Identical samples of two composts were sent to six labs for testing and analysis. Results highlight differences between using the national TMECC standards versus other test methods.
BioCycle November/December 2019
In August 2001, many years of work came to fruition with the formal completion of the Test Methods for the Examination of Composting & Compost (TMECC). Nearly 20 years after publication of this document, more than a dozen laboratories formally adhere to the nationwide TMECC standards. As compost use increases, compost manufacturers, architects, engineers, and other users, along with regulators, recognize and accept these testing methods as the basis of understanding of compost composition and appropriate use.
All compost test results and lab analyses, however, are not based on the same standards. The TMECC standards are widely adopted, but are not truly universal. Many laboratories around the country use different standards to evaluate important compost parameters that are critical to soil, plant health and the successful use of compost. These methods are neither right nor wrong; they are simply different methods that can lead to variations in the results.
In 1995, the Proctor & Gamble Company — which had created a $20 million fund to support compost research — and the Composting Council Research & Education Foundation, initiated a joint project to create the TMECC and guide it through a vigorous peer review process. Over the course of many years, well-known scientists and professionals contributed research, ideas and standards to each of nine working groups. These teams worked through an extended United States Department of Agriculture (USDA) review process to independently and scientifically evaluate and eventually produce the document that would become the TMECC.
Development of these universal compost analytical standards culminated in 2001 with their publication by the US Government Publishing Office, thereby making the TMECC an official document of the USDA. The final step of this six-stage process required creation of the Compost Analysis Proficiency (CAP) Testing Program. To this day, the CAP program operates behind the scenes to “provide the compost laboratory analysis industry with an inter-laboratory Quality Analysis/Quality Control program.” It is currently managed by Dr. Robert Miller of Colorado State University and provides the comparative data needed to measure the performance and precision of the TMECC analytical methods. The US Composting Council’s Seal of Testing Assurance Program and Certified Compost emerged from the TMECC standards as an independent analysis of finished compost by participating TMECC labs that are regulated by the CAP Testing Program.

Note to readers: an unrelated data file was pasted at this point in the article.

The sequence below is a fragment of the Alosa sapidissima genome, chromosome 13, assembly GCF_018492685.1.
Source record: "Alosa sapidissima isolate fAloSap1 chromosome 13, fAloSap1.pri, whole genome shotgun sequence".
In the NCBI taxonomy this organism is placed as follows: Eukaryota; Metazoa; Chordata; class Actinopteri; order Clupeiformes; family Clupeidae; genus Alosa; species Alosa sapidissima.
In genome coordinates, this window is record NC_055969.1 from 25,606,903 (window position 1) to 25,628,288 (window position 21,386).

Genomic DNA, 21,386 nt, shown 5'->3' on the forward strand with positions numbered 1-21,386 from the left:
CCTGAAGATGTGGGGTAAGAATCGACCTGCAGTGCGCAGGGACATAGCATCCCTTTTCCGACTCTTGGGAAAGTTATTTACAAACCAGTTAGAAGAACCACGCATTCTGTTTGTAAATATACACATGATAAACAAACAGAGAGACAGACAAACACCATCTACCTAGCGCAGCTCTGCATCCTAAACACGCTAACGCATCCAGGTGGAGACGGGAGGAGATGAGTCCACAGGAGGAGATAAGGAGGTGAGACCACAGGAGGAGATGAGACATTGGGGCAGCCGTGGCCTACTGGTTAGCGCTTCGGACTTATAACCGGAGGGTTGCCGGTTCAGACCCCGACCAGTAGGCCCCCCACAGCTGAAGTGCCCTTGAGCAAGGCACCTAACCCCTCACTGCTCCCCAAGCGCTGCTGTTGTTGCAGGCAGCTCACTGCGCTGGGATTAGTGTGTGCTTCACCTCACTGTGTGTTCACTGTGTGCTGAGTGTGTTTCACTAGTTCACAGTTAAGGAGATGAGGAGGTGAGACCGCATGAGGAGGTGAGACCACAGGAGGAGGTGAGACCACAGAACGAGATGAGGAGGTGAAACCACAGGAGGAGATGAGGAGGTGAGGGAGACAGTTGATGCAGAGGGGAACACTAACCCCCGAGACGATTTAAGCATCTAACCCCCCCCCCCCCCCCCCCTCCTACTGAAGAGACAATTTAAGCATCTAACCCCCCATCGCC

The CAP concept operates on split blind samples collected by sites nationwide. Samples are sent to Colorado State, where Dr. Miller does the splits and then sends them to the participating laboratories on a regular basis. He evaluates and compares test results on a variety of compost types to confirm adherence to the standards, evaluates needed changes and works with labs to verify a consistent quality of outcomes. As a result, these labs uphold a certain range of acceptable results for important factors like pH, soluble salts and organic matter.
Compost is used in many different applications, such as erosion control blankets, a mulch alternative, or blending with soil to improve it. By amending soil with compost, the purpose is to change the soil’s physical, chemical or biological characteristics to better meet its intended use. Examples include adding compost to increase organic matter prior to planting a boxwood tree, using compost to buffer pH before planting turfgrass, or determining an acceptable level of soluble salts for a bioretention application. If one laboratory reports a high level of organic matter in a particular compost, and another lab shows a much lower level in the same compost, what negative effects could result from overuse or underuse of the compost?